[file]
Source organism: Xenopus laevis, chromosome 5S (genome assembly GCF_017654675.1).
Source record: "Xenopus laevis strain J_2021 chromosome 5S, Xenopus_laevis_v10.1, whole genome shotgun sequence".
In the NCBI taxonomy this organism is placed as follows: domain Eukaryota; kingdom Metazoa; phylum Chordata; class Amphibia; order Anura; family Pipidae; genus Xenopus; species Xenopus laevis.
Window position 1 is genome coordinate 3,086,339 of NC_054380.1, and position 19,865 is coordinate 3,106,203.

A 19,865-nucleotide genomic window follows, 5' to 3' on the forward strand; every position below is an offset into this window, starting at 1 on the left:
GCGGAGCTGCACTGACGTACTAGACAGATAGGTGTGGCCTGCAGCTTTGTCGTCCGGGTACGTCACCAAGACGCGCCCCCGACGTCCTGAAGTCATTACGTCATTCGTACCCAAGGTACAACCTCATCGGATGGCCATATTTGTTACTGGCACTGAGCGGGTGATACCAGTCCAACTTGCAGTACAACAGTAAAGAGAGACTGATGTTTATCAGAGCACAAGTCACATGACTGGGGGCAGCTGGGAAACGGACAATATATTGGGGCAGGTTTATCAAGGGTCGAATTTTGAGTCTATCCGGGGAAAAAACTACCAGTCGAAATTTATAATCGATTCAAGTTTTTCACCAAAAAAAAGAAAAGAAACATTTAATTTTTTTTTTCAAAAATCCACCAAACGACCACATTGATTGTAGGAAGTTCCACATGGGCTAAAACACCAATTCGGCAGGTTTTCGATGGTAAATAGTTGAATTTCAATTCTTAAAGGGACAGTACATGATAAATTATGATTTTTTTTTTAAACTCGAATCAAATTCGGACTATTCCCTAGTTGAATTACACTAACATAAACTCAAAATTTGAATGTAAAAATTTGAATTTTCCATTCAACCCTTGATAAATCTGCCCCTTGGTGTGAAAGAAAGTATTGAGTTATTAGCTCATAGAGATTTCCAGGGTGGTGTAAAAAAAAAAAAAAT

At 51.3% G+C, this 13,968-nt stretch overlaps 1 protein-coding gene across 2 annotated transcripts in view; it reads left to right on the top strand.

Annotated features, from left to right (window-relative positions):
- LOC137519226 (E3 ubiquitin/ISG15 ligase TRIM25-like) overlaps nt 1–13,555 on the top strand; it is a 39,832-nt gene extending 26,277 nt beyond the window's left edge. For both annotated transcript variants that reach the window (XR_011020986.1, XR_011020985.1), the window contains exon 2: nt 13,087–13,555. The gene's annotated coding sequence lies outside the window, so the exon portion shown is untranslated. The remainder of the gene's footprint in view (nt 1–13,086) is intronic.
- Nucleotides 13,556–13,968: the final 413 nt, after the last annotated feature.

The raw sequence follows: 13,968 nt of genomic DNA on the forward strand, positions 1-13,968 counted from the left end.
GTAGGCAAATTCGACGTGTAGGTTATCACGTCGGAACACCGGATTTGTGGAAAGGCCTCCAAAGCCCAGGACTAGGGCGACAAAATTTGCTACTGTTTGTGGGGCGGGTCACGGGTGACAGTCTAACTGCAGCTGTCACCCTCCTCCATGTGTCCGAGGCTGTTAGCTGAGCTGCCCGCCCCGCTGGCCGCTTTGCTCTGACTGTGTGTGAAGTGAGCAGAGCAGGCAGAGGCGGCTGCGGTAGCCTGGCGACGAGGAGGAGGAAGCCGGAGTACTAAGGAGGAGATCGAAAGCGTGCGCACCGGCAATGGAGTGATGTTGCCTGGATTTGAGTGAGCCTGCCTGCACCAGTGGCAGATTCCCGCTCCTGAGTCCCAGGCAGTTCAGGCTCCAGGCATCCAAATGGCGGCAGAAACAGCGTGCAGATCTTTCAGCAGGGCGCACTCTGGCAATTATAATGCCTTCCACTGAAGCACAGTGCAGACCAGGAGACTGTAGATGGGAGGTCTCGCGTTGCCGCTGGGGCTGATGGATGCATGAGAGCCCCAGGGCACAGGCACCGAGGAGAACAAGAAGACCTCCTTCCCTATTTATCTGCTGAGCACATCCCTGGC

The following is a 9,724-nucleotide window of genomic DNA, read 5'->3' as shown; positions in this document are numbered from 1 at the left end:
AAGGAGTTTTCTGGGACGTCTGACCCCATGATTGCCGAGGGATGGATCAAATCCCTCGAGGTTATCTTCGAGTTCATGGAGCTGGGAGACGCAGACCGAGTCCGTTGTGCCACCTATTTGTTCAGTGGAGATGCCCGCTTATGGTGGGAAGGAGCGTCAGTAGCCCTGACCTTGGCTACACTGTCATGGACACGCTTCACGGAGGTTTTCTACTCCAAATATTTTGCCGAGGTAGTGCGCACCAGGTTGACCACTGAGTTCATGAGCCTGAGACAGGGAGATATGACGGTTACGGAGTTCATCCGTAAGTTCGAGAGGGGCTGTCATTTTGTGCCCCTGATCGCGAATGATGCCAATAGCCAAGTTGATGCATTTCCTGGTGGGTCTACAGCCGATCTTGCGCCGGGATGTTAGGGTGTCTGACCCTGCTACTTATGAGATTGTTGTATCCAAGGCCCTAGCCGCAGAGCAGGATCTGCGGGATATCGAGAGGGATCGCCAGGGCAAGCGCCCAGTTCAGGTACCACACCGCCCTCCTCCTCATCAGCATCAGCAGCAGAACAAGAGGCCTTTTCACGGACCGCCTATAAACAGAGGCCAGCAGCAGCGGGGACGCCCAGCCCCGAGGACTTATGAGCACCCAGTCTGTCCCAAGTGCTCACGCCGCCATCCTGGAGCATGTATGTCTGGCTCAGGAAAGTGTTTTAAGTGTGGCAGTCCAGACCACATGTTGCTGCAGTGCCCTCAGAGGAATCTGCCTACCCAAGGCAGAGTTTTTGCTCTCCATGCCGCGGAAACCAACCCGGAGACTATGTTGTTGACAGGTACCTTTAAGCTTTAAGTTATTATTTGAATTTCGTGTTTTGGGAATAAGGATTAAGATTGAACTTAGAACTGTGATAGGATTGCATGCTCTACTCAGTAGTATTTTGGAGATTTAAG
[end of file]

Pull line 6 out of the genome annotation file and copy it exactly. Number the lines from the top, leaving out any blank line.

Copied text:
GCGGAGCTGCACTGACGTACTAGACAGATAGGTGTGGCCTGCAGCTTTGTCGTCCGGGTACGTCACCAAGACGCGCCCCCGACGTCCTGAAGTCATTACGTCATTCGTACCCAAGGTACAACCTCATCGGATGGCCATATTTGTTACTGGCACTGAGCGGGTGATACCAGTCCAACTTGCAGTACAACAGTAAAGAGAGACTGATGTTTATCAGAGCACAAGTCACATGACTGGGGGCAGCTGGGAAACGGACAATATATTGGGGCAGGTTTATCAAGGGTCGAATTTTGAGTCTATCCGGGGAAAAAACTACCAGTCGAAATTTATAATCGATTCAAGTTTTTCACCAAAAAAAAGAAAAGAAACATTTAATTTTTTTTTTCAAAAATCCACCAAACGACCACATTGATTGTAGGAAGTTCCACATGGGCTAAAACACCAATTCGGCAGGTTTTCGATGGTAAATAGTTGAATTTCAATTCTTAAAGGGACAGTACATGATAAATTATGATTTTTTTTTTAAACTCGAATCAAATTCGGACTATTCCCTAGTTGAATTACACTAACATAAACTCAAAATTTGAATGTAAAAATTTGAATTTTCCATTCAACCCTTGATAAATCTGCCCCTTGGTGTGAAAGAAAGTATTGAGTTATTAGCTCATAGAGATTTCCAGGGTGGTGTAAAAAAAAAAAAAAT